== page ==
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Photo of BlackHaddock
4.7/5  rDev +59.3%
look: 4.5 | smell: 4.5 | taste: 5 | feel: 4.5 | overall: 4.5

1994 Brew Reserve.

The small 8.45 blue bottle had been with Marcus and Bryony for years: not since 1994, but not far off: the bottle was opened with great trepidation on 10th September 2013, especially when the cork snapped in two before it came out, cork screw required.

I loved it: a rich, mellow tasting Chocolate Port with malts, can't think of a better description, sorry.

There were four of us to try it, luckily the ladies were not so keen, so Marcus and I had the Lions share.

This was the best beer I had during our 14 day 'Grand European Tour' and a lovely gesture by our hosts for the evening to open something that had sat for so long in their flat overlooking the Mosel.

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Photo of oldp0rt
3.98/5  rDev +34.9%
look: 3 | smell: 3.75 | taste: 4.25 | feel: 4 | overall: 4

1994 bottle poured into tulip.

Expected this to be a drain pour with all the reviews around here.

I was very surprised and impressed with this one. On the nose, it reminded me of Utopias a little bit with it's plum/port smell. No sourness, not oxidized at all. Simply delicious.

I'm guessing that cellaring on this one really affects the outcome since this one was tasty.

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Photo of LeeMarvin
4.25/5  rDev +44.1%
look: 4.25 | smell: 4.25 | taste: 4.25 | feel: 4.25 | overall: 4.25

I recalled drinking Triple Bock back in the 90's when it was originally made, and I recall it being very unique and tough to find. It was definitely a big deal when it came out because nobody had done anything like this before. Sam Adams was way ahead of the curve with this beer.

So when I saw it being sold around 2009, I thought they were making it again. I paid the price and then realized this batch was from the mid-90's. Then I checked out reviews on the web and saw lots of hate coming down on this pioneer beer. At this point, I figured they were getting rid of it for a good reason, and forgot about it in my cellar.

Until last night. I broke the bottle out, chilled it up a bit and brought it to a tasting with a couple of people who understand this beer's history and age. Even before opening it, we could see intense scaling on the bottle and a sediment line at the top. We popped open the cork and were immediately blown away by the smell of rich tobacco coming out of the blue bottle. The smell on the cork promised a unique tasting experience.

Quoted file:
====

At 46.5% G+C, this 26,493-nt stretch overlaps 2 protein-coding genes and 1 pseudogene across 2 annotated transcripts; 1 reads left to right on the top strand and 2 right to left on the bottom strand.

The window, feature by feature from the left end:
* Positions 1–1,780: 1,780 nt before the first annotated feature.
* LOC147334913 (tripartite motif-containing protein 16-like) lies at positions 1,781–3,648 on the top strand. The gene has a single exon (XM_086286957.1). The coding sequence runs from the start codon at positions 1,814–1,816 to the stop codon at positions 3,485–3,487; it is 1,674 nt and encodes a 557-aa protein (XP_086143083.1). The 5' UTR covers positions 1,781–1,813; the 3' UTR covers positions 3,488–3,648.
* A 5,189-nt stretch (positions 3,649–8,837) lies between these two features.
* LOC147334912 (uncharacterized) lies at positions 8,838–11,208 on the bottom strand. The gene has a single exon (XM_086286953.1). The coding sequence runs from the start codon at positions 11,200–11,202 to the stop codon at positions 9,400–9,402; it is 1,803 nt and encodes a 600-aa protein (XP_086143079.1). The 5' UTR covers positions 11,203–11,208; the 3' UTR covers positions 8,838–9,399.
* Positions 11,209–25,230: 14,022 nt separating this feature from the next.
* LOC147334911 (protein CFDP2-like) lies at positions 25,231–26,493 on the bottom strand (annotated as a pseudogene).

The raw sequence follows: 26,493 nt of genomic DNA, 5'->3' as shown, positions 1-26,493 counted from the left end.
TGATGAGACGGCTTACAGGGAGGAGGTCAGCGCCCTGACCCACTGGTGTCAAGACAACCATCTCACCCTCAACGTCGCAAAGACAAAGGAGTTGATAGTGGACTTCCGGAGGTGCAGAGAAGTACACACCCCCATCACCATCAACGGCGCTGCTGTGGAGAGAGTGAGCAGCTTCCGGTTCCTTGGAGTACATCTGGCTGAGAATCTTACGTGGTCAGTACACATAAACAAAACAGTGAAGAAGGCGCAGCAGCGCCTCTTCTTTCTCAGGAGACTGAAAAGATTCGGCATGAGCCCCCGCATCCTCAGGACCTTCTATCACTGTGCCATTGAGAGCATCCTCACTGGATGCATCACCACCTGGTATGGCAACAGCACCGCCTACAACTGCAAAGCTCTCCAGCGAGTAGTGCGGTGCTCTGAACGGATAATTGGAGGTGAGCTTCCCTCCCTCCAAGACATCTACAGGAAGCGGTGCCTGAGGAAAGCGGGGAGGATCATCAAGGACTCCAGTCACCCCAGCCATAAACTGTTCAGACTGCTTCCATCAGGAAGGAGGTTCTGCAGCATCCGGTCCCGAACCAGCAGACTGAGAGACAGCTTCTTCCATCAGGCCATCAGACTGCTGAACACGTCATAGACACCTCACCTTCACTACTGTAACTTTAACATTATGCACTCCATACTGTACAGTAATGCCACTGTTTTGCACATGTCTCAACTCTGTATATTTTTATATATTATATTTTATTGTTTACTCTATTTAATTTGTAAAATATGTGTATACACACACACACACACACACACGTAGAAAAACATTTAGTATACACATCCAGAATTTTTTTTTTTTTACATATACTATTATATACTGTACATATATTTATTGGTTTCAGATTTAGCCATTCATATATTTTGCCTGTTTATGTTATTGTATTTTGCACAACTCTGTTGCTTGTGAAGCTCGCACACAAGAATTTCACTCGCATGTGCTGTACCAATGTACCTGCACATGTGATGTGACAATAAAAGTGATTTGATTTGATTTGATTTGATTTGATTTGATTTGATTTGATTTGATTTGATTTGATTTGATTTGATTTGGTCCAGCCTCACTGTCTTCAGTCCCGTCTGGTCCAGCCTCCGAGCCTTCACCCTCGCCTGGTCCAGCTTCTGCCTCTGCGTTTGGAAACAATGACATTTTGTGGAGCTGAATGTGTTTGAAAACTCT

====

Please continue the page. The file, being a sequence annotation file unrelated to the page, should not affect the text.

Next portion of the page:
Pouring it into three cups, the beer appeared jet black, syrupy and full of sediment. One pour produced some small, black chunks of material.

The aroma of tobacco persisted, but in the tasting cups, the beer now emitted other essences, like cherry or sherry wine.

For me, the taste was dominated by the essence of tobacco, but as it passed over the tongue, the ripe cherries, sherry and eventually dark raisin came out. Mouthfeel was thick and syrupy, but the sediment wasn't noticeable. The booze was totally masked by the flavors. As we worked through the bottle, we got more sediment chunks, what possibly could be sugar scale (that looked like cigar wrapper) and fine particles. The lower in the bottle we got, the richer and more intense the taste of the beer got. All of us agreed that this was a distant ancestor of Utopias. By the end of the bottle, the intensity of the beer was almost too much.

I'm not sure I would buy another bottle of this if I saw it, but I'm very glad that I got to try this ancient, extreme beer ancestor. Triple Bock is a historical beer, and it will go down as one of the craziest beers I've ever tried.

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Photo of notchucknorris
1/5  rDev -66.1%
look: 1 | smell: 1 | taste: 1 | feel: 1 | overall: 1

A major want for years. Huge thanks to Frank for hooking me up with this one.

A: Gross looking, to say the least. Dense and thick with huge chunks staying behind in the bottle. I swirled the liquid in the glass just to see what I was dealing with. Bad idea. It left the glass stained with thick brown streaks.

S: Sickeningly sweet. Smells like if you were to blend soy sauce and a raisin puree together and then leave the concoction in a hot car for a day and a half. Molasses and booze in there as well.

T: Slightly sour plum with a blast of sweetness so strong, it was nauseating. Prickly booze, fermented raisin and raisin cake. As it's in your mouth it sends these weird little zingers out that taste like pure MSG. A sour, lingering liquid raisin finish. I'd say it lives up to the hype. Easily the worst beer I've ever come across.

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Photo of youradhere
3.49/5  rDev +18.3%
look: 3.25 | smell: 3.5 | taste: 3.25 | feel: 4 | overall: 3.75

97 Sam Adams Triple Bock-